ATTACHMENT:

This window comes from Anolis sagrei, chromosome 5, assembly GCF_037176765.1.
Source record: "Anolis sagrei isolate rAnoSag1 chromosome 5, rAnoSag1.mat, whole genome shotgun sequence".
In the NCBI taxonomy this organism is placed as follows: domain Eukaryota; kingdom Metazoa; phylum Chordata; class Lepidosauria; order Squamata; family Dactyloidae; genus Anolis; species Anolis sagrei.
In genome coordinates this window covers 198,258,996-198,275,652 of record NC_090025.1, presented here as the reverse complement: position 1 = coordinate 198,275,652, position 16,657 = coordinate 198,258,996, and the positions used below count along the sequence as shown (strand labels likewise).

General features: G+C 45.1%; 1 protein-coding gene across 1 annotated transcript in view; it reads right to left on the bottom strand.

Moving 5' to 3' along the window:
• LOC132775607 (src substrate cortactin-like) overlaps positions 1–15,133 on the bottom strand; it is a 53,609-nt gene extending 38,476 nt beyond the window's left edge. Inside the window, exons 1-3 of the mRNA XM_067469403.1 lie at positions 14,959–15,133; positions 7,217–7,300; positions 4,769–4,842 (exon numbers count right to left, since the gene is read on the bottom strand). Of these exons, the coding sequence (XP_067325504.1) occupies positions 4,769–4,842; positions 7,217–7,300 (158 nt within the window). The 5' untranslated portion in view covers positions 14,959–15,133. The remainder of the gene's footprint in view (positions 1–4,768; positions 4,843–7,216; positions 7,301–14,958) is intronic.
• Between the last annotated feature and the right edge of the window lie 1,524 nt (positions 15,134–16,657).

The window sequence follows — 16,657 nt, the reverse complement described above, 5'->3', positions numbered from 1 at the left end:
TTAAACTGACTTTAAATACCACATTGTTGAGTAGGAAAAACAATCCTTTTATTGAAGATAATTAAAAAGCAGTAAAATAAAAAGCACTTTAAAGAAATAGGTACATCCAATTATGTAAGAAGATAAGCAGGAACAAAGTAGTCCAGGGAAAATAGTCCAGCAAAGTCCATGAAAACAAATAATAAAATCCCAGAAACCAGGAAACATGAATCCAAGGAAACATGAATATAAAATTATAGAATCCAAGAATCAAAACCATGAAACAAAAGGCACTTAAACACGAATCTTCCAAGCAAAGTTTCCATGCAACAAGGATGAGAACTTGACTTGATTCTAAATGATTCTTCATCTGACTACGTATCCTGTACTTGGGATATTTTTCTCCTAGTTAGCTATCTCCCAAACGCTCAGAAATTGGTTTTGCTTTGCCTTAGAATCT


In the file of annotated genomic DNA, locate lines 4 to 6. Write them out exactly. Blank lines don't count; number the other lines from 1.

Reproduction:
In genome coordinates this window covers 198,258,996-198,275,652 of record NC_090025.1, presented here as the reverse complement: position 1 = coordinate 198,275,652, position 16,657 = coordinate 198,258,996, and the positions used below count along the sequence as shown (strand labels likewise).

General features: G+C 45.1%; 1 protein-coding gene across 1 annotated transcript in view; it reads right to left on the bottom strand.

Moving 5' to 3' along the window: